This article is part of the supplement: Genetic Analysis Workshop 17: Unraveling Human Exome Data
Identification of genes associated with complex traits by testing the genetic dissimilarity between individuals
1 Department of Epidemiology, School of Public Health, Emory University, 1518 Clifton Road NE, Atlanta, GA 30322, USA
2 Department of Epidemiology, School of Public Health, University of Michigan, 1415 Washington Heights, Ann Arbor, MI 48109-2029, USA
3 Department of Statistics, University of Michigan, 439 West Hall, 1085 South University Avenue, Ann Arbor, MI 48109-1107, USA
BMC Proceedings 2011, 5(Suppl 9):S120 doi:10.1186/1753-6561-5-S9-S120Published: 29 November 2011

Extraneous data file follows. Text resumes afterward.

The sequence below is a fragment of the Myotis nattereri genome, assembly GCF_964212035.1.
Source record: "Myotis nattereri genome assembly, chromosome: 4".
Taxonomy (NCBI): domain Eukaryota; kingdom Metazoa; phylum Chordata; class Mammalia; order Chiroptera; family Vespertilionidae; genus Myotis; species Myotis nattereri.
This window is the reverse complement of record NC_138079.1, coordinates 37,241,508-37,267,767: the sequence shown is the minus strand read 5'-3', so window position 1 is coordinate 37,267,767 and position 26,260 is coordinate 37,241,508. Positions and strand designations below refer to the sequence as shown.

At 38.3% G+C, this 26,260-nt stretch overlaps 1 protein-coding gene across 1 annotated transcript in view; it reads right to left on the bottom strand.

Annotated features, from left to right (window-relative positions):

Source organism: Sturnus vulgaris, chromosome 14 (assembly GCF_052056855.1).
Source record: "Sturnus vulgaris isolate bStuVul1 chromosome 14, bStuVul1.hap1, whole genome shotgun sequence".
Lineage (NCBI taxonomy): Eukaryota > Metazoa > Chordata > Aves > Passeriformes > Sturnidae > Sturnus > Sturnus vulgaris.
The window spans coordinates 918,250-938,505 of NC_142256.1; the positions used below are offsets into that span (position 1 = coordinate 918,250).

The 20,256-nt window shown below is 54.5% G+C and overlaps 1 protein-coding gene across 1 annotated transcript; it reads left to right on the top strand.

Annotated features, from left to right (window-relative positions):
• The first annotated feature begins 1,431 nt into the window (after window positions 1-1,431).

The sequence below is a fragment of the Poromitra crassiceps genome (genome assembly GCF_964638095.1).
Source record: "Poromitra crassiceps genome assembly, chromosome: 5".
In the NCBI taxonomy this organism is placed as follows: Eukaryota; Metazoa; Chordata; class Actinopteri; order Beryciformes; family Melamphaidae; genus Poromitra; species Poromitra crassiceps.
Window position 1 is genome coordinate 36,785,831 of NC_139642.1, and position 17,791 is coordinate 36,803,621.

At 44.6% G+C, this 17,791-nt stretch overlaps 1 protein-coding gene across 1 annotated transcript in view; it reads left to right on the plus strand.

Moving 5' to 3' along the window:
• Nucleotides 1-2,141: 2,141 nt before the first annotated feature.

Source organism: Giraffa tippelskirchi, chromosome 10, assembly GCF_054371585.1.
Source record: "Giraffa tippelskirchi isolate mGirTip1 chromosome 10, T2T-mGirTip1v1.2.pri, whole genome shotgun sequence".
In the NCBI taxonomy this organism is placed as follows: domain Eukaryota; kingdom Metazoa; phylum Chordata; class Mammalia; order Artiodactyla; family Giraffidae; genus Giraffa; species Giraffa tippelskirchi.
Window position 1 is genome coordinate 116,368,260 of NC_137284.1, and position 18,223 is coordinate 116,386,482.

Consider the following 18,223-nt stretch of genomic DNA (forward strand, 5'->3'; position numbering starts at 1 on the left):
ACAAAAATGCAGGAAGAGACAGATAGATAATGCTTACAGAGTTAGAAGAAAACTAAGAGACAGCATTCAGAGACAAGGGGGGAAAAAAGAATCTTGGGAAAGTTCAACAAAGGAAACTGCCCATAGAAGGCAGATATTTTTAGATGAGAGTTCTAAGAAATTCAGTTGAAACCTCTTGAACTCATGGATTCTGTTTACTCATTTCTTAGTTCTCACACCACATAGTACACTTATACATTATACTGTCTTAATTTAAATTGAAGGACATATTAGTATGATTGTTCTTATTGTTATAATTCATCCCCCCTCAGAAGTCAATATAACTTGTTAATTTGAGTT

Using the exome sequencing data from 697 unrelated individuals and their simulated disease phenotypes from Genetic Analysis Workshop 17, we develop and apply a gene-based method to identify the relationship between a gene with multiple rare genetic variants and a phenotype. The method is based on the Mantel test, which assesses the correlation between two distance matrices using a permutation procedure. Using up to 100,000 permutations to estimate the statistical significance in 200 replicate data sets, we found that the method had 5.1% type I error at an α level of 0.05 and had various power to detect genes with simulated genetic associations. FLT1 and KDR had the most significant correlations with Q1 and were replicated 170 and 24 times, respectively, in 200 simulated data sets using a Bonferroni corrected p-value of 0.05 as a threshold. These results suggest that the distance correlation method can be used to identify genotype-phenotype association when multiple rare genetic variants in a gene are involved.